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Tue September 21 2021

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O’Rourke reveals his exit strategy

31 Aug The UK’s largest privately owned construction company is planning a stock market flotation in or around 2024.

Ray O’Rourke
Ray O’Rourke

Ray O’Rourke, 75 next January, has told the Financial Times that he is looking for someone to take over from him running the company and will then sell up.

“We will float the company in a few years’ time,” he told the newspaper . “By 2024 we will be in good shape.”

Irishman Ray O’Rourke started out as a site worker on the construction of the Victoria Line under London in the 1960s. With his younger brother Desmond he set up a contracting business in 1978. In 2001 he took over the failed John Laing Construction business for just £1, propelling the O’Rourkes to the top table of UK construction. Ray O’Rourke remains majority owner and is reputedly worth £380m, according to a Sunday newspaper 'rich list'.

He stepped aside as chief executive in 2013 after appointing Laing long-server Anna Stewart to the role. She stepped down in December 2015 due to an illness that took her life two years later. To date, she has been the only person that Ray O’Rourke has trusted with running his business.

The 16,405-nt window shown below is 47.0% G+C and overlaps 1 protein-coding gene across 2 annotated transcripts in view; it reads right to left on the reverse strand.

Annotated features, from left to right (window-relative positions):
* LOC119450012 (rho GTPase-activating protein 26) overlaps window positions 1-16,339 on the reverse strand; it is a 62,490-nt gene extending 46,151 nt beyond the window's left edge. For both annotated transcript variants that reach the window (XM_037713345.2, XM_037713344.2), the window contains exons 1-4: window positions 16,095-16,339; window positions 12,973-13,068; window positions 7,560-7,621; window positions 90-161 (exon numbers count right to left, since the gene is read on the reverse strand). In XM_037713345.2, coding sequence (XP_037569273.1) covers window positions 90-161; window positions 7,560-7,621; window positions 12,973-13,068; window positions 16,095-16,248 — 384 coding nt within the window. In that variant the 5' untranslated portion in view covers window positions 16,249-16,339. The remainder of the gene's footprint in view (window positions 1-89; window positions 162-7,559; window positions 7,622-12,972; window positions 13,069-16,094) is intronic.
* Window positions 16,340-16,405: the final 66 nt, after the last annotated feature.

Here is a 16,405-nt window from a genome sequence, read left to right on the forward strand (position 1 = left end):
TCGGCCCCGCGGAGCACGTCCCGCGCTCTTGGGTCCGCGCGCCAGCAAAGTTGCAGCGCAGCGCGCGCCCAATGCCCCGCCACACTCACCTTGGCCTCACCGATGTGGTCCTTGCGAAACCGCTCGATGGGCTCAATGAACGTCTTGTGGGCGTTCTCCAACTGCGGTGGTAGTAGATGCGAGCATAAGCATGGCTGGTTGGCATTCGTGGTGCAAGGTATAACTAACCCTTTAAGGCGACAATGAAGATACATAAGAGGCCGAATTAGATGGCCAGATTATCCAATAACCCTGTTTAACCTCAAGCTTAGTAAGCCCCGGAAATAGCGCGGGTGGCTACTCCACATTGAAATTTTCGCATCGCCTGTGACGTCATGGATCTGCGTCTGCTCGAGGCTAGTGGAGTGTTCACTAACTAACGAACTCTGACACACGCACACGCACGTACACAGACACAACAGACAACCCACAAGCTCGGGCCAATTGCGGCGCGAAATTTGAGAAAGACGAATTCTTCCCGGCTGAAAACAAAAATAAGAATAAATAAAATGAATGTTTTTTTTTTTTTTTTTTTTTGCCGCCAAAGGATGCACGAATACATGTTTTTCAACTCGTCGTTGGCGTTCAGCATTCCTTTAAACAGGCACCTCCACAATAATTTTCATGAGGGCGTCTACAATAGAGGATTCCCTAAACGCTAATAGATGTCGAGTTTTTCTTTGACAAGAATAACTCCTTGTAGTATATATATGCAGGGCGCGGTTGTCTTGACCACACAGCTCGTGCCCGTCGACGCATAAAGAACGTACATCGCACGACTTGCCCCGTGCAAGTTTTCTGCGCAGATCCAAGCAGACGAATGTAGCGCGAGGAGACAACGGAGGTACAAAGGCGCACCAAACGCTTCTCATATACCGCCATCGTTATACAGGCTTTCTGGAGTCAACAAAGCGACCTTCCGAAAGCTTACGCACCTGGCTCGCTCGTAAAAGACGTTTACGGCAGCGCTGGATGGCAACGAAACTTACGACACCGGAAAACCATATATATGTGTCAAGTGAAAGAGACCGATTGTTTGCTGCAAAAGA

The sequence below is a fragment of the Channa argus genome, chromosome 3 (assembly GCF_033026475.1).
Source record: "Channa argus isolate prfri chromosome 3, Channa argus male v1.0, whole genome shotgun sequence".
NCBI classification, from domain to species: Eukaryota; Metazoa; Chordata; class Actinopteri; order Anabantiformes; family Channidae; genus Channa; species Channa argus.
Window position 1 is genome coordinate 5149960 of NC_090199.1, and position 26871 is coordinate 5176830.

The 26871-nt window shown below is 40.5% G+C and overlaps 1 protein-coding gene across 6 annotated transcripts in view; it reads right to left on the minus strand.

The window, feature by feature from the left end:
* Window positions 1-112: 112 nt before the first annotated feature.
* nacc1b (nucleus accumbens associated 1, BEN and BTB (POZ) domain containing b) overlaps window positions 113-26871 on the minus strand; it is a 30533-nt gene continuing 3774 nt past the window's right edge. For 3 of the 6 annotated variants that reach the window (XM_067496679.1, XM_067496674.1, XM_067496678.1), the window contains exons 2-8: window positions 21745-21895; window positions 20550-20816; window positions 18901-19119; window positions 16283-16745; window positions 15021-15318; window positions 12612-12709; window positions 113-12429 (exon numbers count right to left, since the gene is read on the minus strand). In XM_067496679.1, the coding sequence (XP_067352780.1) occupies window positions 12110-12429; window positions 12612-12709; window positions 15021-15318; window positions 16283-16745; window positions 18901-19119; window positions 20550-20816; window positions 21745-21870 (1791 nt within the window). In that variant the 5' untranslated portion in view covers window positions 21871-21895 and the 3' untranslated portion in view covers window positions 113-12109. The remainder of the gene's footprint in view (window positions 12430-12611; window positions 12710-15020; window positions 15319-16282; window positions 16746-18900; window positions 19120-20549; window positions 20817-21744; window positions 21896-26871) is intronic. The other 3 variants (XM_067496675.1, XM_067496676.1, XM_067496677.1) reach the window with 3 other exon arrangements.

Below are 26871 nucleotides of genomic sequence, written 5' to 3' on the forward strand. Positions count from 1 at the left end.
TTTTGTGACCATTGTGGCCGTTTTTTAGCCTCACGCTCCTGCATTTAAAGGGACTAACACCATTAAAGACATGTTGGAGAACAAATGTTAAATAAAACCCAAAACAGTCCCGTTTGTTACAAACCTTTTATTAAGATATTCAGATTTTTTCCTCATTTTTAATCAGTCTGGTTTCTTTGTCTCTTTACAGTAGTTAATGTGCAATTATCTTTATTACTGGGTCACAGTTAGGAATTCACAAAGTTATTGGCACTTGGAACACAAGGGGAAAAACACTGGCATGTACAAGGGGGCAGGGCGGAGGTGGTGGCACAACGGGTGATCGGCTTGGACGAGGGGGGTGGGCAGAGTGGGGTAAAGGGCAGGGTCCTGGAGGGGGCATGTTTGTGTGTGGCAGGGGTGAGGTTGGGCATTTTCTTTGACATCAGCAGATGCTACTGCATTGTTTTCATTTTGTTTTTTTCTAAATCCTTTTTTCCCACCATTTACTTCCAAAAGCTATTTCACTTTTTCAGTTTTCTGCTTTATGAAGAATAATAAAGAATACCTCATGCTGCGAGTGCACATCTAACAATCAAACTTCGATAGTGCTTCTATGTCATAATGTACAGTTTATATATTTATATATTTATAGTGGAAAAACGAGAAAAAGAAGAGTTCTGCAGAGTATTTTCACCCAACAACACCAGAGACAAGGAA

In his FT interview, Ray O’Rourke said that the company might not do a listing in “the traditional way”. He said: “People are now saying the day of the big investment banker putting it together may have to be done differently. There’s a great opportunity to innovate around this.”

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In the year to 31st March 2020, Laing O’Rourke made a pre-tax profit of £45.5m (2019: £32.7m) on revenue from continuing operations down 11% to £2,448.5m (2019: £2,753.4m). Four years earlier it has made a loss of nearly £220m.

Ray O’Rourke said that UK construction was hampered by rapid rotation of ministers in charge of construction and how long it took to get decisions made.

“Democracy is a very expensive pastime. If we get rid of some of the red tape then that would be very helpful,” he said. “I know China is totally different, but when you look at what they achieve in a short space of time, it takes us twice the time to get to the start point.”

He added: “I think if we had a more executive government and we were closer to the fire of industry then that would be helpful.”

A Laing O’Rourke spokesperson subsequently told the Construction Index that it had nothing to add to the FT report but confirmed that Ray O’Rourke had been quoted accurately.

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